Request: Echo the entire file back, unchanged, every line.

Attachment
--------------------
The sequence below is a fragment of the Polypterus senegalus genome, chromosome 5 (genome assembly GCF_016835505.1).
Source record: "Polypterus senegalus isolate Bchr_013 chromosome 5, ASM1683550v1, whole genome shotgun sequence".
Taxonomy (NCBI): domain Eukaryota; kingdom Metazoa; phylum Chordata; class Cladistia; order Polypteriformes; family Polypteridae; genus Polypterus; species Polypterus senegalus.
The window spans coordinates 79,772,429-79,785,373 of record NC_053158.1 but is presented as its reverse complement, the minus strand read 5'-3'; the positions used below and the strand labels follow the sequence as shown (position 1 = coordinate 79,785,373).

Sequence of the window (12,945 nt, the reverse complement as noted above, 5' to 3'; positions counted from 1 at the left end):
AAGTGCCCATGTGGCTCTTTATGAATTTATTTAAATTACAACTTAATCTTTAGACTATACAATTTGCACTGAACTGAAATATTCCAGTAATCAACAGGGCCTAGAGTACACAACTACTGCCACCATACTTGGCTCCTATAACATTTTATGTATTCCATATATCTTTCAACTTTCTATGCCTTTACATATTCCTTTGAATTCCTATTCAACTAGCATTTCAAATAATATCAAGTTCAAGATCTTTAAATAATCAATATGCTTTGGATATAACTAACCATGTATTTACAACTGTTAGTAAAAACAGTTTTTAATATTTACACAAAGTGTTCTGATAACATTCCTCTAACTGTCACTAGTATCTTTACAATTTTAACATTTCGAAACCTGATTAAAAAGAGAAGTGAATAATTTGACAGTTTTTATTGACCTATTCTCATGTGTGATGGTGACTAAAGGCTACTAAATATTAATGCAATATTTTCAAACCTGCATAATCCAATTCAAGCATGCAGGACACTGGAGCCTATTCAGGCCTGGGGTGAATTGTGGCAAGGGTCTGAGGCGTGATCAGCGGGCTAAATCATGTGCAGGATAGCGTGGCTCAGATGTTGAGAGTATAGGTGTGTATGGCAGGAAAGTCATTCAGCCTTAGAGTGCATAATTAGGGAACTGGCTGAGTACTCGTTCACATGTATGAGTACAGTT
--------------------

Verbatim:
The sequence below is a fragment of the Polypterus senegalus genome, chromosome 5 (genome assembly GCF_016835505.1).
Source record: "Polypterus senegalus isolate Bchr_013 chromosome 5, ASM1683550v1, whole genome shotgun sequence".
Taxonomy (NCBI): domain Eukaryota; kingdom Metazoa; phylum Chordata; class Cladistia; order Polypteriformes; family Polypteridae; genus Polypterus; species Polypterus senegalus.
The window spans coordinates 79,772,429-79,785,373 of record NC_053158.1 but is presented as its reverse complement, the minus strand read 5'-3'; the positions used below and the strand labels follow the sequence as shown (position 1 = coordinate 79,785,373).

Sequence of the window (12,945 nt, the reverse complement as noted above, 5' to 3'; positions counted from 1 at the left end):
AAGTGCCCATGTGGCTCTTTATGAATTTATTTAAATTACAACTTAATCTTTAGACTATACAATTTGCACTGAACTGAAATATTCCAGTAATCAACAGGGCCTAGAGTACACAACTACTGCCACCATACTTGGCTCCTATAACATTTTATGTATTCCATATATCTTTCAACTTTCTATGCCTTTACATATTCCTTTGAATTCCTATTCAACTAGCATTTCAAATAATATCAAGTTCAAGATCTTTAAATAATCAATATGCTTTGGATATAACTAACCATGTATTTACAACTGTTAGTAAAAACAGTTTTTAATATTTACACAAAGTGTTCTGATAACATTCCTCTAACTGTCACTAGTATCTTTACAATTTTAACATTTCGAAACCTGATTAAAAAGAGAAGTGAATAATTTGACAGTTTTTATTGACCTATTCTCATGTGTGATGGTGACTAAAGGCTACTAAATATTAATGCAATATTTTCAAACCTGCATAATCCAATTCAAGCATGCAGGACACTGGAGCCTATTCAGGCCTGGGGTGAATTGTGGCAAGGGTCTGAGGCGTGATCAGCGGGCTAAATCATGTGCAGGATAGCGTGGCTCAGATGTTGAGAGTATAGGTGTGTATGGCAGGAAAGTCATTCAGCCTTAGAGTGCATAATTAGGGAACTGGCTGAGTACTCGTTCACATGTATGAGTACAGTT